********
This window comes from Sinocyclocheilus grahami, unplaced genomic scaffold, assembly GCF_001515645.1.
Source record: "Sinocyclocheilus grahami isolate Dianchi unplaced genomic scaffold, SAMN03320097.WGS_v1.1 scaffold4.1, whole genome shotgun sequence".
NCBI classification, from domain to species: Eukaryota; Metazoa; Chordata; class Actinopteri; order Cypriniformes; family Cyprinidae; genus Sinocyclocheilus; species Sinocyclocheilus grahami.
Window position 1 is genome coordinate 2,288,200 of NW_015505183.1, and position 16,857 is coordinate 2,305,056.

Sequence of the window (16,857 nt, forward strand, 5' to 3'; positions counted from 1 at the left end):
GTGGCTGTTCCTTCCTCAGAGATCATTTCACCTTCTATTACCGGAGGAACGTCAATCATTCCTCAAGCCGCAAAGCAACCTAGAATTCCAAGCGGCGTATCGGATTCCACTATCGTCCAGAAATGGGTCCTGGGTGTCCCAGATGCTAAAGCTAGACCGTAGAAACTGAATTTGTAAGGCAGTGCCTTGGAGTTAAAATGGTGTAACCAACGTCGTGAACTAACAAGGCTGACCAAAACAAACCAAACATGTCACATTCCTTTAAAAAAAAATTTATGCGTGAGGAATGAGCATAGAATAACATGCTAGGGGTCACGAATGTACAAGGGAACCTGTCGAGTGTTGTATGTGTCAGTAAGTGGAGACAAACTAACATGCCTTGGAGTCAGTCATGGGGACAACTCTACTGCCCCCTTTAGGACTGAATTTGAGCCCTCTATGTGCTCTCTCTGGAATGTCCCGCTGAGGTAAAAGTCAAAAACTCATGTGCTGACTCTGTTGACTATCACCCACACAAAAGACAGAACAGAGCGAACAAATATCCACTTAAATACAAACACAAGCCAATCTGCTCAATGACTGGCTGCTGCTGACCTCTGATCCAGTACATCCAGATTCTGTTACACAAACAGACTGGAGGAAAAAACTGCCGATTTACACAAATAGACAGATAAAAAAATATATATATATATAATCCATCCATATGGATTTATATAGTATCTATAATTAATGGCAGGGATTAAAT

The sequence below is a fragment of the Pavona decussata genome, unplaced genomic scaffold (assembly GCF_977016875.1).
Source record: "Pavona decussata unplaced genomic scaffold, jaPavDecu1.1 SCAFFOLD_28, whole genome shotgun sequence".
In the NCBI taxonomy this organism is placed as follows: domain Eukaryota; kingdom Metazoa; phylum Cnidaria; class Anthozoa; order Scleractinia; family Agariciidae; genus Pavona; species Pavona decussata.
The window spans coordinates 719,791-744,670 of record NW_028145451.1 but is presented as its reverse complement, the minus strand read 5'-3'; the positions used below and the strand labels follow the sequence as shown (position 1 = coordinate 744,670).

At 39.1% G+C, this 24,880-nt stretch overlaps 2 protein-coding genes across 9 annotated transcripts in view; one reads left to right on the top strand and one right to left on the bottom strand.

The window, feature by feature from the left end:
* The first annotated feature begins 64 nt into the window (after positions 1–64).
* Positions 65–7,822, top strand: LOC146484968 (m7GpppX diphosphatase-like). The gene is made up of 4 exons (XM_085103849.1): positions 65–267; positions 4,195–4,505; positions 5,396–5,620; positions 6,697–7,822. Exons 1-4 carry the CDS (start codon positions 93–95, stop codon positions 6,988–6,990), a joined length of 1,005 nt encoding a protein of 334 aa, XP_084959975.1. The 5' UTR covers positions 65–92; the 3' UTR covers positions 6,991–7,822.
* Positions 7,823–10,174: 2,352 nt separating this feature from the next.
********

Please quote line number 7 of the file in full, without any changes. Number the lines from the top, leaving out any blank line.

The sequence below is a fragment of the Pavona decussata genome, unplaced genomic scaffold (assembly GCF_977016875.1).